At a time when Congress is restructuring our entire regulatory system with a specific goal of harmonizing rules among disparate regulators, the Financial Industry Regulatory Authority (Finra) is proposing a rule that would sharply bifurcate margin levels required in forex between brokers/dealers and everyone else.
On Dec. 1, Finra amended rule 2380 to require broker/dealers — including broker/dealers who are dually registered as future commission merchants (FCM) — to limit the leverage forex customers could use to 4 to 1. That is much lower than the standard allowed in over-the-counter (OTC) foreign exchange or futures — between 25- and 100-1— but much greater than 1.5-1 originally recommended in the rule.
Not to be outdone, the Commodity Futures Trading Commission (CFTC) proposed on Jan. 13 to limit leverage in retail forex customer accounts to 10-1. The proposal was part of a larger regulatory overhaul of retail forex by the CFTC, enabled by authority granted to it in the Food, Conservation and Energy Act of 2008, or the Farm Bill.
The Finra proposal, even after it was softened in December, drew ire from market participants who say it would effectively prohibit broker/dealers from offering OTC foreign currency products.
In its comment letter to the Securities and Exchange Commission (SEC), TD Ameritrade strongly opposed adoption of the rule and noted, “the amended proposal, if enacted, would only serve to harm retail investors as it would effectively eliminate their ability to engage in forex as part of their investment strategy in a securities account or in a separate forex only account with a forex member firm.”
The Futures Industry Association commented, “the rule would simply cause those broker/dealer customers that wish to engage in OTC foreign exchange transactions to interact with other permitted counterparties… such a result is both self-defeating and unsound as a matter of regulatory policy.”
Several comment letters to the previous version of the proposal recommended providing an exemption to dually registered firms who would then come under National Futures Association (NFA) regulations regarding forex. A spokesperson for NFA says they are aware of the possibility of a carve out and are looking at the appropriate rule changes that such an exemption would require them to write. However, Finra amended the rule without including an exemption for dually registered firms.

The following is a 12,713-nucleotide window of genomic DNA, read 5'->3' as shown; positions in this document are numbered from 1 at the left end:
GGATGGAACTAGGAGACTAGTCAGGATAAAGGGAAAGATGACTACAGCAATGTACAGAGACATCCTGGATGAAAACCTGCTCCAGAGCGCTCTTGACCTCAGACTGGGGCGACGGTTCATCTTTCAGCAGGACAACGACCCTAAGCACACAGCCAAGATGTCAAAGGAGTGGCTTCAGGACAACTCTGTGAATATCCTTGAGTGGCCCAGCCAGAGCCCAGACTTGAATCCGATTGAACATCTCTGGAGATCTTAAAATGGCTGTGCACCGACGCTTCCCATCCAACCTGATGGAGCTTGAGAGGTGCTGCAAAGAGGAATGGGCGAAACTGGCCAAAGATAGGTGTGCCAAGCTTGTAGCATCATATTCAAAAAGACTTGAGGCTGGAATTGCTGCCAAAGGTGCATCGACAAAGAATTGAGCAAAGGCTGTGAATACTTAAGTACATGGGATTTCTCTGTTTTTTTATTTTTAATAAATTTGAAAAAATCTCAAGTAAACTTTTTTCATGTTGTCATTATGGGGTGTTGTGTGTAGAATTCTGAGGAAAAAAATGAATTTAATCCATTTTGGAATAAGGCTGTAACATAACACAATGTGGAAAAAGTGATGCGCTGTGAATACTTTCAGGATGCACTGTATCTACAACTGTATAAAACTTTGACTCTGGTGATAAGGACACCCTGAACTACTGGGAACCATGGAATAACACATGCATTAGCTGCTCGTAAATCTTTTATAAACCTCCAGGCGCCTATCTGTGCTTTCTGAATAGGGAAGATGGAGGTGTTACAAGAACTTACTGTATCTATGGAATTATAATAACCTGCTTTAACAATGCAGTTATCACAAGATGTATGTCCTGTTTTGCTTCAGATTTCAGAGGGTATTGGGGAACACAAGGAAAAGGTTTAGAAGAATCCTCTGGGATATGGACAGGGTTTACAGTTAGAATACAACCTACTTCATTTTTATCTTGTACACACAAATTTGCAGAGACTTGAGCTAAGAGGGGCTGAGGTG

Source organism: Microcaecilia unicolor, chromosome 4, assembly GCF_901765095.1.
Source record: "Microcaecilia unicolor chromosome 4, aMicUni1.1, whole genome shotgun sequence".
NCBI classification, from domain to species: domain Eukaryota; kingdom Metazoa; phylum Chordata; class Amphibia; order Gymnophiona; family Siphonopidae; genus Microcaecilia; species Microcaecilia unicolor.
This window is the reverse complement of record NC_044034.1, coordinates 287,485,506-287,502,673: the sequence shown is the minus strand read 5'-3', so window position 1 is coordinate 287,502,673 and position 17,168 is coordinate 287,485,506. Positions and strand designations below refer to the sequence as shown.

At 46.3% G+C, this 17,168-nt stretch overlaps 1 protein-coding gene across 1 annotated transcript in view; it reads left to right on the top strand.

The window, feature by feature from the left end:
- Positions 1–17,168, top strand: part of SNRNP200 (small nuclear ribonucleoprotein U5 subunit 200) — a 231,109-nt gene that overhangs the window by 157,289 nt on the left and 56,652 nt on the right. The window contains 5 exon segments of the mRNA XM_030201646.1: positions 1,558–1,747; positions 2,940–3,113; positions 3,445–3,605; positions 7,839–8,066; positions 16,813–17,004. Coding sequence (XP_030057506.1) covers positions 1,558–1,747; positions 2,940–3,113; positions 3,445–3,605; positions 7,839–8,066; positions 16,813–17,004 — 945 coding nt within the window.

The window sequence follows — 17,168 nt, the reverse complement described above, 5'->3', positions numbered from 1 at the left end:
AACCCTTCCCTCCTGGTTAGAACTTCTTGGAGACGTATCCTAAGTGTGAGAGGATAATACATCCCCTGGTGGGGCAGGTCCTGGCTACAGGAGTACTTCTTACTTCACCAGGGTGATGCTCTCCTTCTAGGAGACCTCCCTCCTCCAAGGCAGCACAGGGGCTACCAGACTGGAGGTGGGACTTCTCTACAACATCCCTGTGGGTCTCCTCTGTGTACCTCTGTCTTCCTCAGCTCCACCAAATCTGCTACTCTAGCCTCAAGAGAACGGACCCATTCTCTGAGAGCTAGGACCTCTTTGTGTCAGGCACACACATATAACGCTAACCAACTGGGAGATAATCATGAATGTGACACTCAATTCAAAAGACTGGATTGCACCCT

NFA rules set margin levels of 1% of notional value (100-1) on major currencies and 4% (25-1) on less liquid currency pairs. Futures margins range approximately from 20-1 to 50-1.
MF Global in its comment letter called the rule proposal anticompetitive and said, “Finra should not be imposing leverage limitations on any broker/dealers but certainly not on those dually registered as FCMs.”
In response to the initial wave of comment letters, Finra said the thrust of many of the comment letters “is to advance the pecuniary interests of dually registered BD/FCMs at the expense of investor protection.”
In a follow-up comment, Interactive Brokers noted, “Opposing the rule is not favoring our pecuniary interests over the interests of investors — because investors will be wholly unaffected by the rule and will remain 100% able to engage in forex trading at 40-1 or 50-1 or 100-1 through Citibank, Deutsche Bank, CME, and every U.S. bank or FCM who chooses to offer it. Rather, our comments are inspired by our pecuniary interest versus those of all of these competitors.”
A Finra spokesman noted, “Finra believes that leverage ratios of 50:1, 100:1 or higher are inconsistent with our mandate to protect investors, in particular retail investors. Our submission explains that Finra does not believe that its regulatory program is bound by limits established by other regulators. Different regulators may pursue their regulatory mandates in different ways.”
While there is no denying the wild west reputation of OTC forex trading, it seems odd that if these rule proposals are passed, nearly the only traders who will be allowed to trade forex with extremely high leverage would be the large dealer banks, many of whom where bailed out by the unwashed retail masses.